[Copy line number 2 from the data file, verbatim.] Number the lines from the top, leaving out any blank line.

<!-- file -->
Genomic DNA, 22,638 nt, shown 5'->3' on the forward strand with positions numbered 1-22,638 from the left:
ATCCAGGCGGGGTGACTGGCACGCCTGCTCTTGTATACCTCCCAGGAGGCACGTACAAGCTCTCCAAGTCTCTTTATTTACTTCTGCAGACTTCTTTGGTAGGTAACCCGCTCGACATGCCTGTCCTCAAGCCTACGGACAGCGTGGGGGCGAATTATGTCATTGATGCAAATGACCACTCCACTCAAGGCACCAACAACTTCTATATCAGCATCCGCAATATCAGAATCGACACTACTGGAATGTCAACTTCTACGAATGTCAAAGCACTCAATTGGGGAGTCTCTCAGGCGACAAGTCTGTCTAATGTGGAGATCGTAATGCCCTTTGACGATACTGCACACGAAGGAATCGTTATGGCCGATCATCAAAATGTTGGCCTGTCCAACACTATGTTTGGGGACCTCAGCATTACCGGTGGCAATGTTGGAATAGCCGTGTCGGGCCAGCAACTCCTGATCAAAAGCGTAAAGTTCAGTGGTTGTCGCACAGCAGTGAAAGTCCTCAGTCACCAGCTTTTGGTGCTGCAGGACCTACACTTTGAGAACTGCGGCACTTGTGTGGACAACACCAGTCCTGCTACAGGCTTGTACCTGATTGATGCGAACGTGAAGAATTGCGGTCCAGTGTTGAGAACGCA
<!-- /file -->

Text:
ATCCAGGCGGGGTGACTGGCACGCCTGCTCTTGTATACCTCCCAGGAGGCACGTACAAGCTCTCCAAGTCTCTTTATTTACTTCTGCAGACTTCTTTGGTAGGTAACCCGCTCGACATGCCTGTCCTCAAGCCTACGGACAGCGTGGGGGCGAATTATGTCATTGATGCAAATGACCACTCCACTCAAGGCACCAACAACTTCTATATCAGCATCCGCAATATCAGAATCGACACTACTGGAATGTCAACTTCTACGAATGTCAAAGCACTCAATTGGGGAGTCTCTCAGGCGACAAGTCTGTCTAATGTGGAGATCGTAATGCCCTTTGACGATACTGCACACGAAGGAATCGTTATGGCCGATCATCAAAATGTTGGCCTGTCCAACACTATGTTTGGGGACCTCAGCATTACCGGTGGCAATGTTGGAATAGCCGTGTCGGGCCAGCAACTCCTGATCAAAAGCGTAAAGTTCAGTGGTTGTCGCACAGCAGTGAAAGTCCTCAGTCACCAGCTTTTGGTGCTGCAGGACCTACACTTTGAGAACTGCGGCACTTGTGTGGACAACACCAGTCCTGCTACAGGCTTGTACCTGATTGATGCGAACGTGAAGAATTGCGGTCCAGTGTTGAGAACGCA